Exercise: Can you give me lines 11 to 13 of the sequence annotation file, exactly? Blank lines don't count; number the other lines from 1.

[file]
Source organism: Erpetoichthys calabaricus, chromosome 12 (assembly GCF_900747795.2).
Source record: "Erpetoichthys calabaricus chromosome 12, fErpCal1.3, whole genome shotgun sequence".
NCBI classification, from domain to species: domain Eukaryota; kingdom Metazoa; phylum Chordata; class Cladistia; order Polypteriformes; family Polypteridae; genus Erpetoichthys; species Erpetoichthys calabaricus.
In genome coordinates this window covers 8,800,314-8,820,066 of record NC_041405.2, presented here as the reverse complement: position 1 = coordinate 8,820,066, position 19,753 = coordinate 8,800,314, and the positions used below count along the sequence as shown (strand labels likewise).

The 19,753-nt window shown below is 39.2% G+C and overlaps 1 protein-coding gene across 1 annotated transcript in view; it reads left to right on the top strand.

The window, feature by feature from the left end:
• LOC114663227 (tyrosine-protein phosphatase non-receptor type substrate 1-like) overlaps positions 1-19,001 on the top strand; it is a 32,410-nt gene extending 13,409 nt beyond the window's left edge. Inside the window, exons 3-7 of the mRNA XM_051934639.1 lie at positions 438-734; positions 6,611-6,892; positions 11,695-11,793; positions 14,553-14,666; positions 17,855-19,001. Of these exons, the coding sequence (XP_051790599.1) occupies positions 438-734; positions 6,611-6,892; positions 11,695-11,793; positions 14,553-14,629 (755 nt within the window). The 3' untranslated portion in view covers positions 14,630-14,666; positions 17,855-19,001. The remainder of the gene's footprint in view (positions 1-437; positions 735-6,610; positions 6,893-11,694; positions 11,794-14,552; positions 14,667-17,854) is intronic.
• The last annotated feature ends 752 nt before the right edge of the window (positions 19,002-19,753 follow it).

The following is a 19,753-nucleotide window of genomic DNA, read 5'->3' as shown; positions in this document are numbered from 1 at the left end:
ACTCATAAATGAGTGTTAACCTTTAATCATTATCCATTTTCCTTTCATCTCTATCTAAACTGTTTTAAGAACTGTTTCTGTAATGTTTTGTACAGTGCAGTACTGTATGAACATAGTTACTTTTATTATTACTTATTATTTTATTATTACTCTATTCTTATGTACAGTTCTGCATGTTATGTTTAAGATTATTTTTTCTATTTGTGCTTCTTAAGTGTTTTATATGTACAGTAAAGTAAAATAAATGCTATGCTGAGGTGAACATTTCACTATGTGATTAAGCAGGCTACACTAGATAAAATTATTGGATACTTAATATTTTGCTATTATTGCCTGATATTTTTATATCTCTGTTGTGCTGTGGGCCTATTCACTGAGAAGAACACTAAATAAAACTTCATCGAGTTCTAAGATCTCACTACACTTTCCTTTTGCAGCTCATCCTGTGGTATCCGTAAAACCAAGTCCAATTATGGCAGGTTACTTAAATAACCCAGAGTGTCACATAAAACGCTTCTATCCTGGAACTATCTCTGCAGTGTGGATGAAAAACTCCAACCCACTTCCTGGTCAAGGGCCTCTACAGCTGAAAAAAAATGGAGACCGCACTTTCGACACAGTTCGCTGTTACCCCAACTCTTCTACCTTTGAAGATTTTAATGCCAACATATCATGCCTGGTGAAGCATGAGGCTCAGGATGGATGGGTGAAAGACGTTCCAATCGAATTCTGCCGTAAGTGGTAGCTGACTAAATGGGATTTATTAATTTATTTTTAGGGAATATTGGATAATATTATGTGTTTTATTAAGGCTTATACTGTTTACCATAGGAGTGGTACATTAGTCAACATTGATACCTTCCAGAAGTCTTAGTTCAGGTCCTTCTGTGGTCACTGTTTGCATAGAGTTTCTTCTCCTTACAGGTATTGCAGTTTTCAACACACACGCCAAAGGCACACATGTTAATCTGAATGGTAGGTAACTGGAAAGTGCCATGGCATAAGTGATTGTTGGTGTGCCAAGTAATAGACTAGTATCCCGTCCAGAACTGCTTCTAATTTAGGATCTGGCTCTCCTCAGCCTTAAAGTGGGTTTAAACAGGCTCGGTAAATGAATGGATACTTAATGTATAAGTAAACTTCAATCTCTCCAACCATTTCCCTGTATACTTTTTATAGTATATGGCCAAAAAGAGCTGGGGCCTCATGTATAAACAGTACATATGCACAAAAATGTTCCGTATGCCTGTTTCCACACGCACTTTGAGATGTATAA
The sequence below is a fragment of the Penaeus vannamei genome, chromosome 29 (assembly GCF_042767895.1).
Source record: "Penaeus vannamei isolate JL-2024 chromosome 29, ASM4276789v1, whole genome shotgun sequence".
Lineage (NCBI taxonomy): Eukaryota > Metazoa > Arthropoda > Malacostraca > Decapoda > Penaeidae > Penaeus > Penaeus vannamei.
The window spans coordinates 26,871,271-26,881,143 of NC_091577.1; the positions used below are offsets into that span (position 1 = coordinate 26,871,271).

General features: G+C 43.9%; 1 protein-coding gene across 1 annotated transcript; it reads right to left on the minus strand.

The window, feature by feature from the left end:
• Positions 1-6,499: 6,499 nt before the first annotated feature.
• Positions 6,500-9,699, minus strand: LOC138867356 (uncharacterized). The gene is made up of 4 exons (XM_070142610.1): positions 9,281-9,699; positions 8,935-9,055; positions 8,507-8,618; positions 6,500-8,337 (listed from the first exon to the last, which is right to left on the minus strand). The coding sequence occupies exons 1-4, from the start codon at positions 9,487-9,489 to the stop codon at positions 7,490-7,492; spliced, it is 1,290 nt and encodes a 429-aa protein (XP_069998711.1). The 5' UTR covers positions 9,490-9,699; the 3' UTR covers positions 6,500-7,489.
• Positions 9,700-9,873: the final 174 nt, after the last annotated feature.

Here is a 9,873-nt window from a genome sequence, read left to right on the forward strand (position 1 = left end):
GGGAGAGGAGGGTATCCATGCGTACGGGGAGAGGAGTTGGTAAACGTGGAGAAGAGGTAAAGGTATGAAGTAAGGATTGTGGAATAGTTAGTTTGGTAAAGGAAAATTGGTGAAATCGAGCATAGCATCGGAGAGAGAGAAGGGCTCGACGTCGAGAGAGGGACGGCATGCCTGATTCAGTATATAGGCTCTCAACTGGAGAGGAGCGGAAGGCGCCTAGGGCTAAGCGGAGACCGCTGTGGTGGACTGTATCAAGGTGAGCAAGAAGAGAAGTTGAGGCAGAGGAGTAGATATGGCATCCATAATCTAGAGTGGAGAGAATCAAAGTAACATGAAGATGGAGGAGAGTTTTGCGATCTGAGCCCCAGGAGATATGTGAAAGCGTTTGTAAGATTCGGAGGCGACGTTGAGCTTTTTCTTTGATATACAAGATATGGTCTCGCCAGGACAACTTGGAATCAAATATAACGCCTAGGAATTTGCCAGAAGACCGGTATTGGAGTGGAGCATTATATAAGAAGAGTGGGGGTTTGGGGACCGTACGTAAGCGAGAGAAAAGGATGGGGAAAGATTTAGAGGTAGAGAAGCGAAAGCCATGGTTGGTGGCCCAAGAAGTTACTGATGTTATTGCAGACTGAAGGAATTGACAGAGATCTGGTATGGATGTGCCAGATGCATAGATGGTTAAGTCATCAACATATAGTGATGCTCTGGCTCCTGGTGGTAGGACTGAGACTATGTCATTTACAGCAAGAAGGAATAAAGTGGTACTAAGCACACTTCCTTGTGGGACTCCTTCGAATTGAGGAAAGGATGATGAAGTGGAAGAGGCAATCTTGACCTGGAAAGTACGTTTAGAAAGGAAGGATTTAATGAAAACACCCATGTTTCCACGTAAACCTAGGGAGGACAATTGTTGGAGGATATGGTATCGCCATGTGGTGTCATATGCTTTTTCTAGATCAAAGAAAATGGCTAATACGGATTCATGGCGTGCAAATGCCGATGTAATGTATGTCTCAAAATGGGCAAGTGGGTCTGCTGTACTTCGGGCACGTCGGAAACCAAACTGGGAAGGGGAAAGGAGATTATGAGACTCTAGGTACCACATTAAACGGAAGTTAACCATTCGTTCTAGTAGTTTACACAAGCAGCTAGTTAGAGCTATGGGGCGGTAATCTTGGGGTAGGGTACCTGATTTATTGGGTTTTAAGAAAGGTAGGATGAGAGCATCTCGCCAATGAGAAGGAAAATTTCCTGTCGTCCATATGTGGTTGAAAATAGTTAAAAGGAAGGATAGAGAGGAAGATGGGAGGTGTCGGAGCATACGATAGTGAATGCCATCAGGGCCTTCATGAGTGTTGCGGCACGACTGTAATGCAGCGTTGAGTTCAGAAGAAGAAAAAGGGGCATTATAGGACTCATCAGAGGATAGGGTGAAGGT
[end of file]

The sequence below is a fragment of the Penaeus vannamei genome, chromosome 29 (assembly GCF_042767895.1).
Source record: "Penaeus vannamei isolate JL-2024 chromosome 29, ASM4276789v1, whole genome shotgun sequence".
Lineage (NCBI taxonomy): Eukaryota > Metazoa > Arthropoda > Malacostraca > Decapoda > Penaeidae > Penaeus > Penaeus vannamei.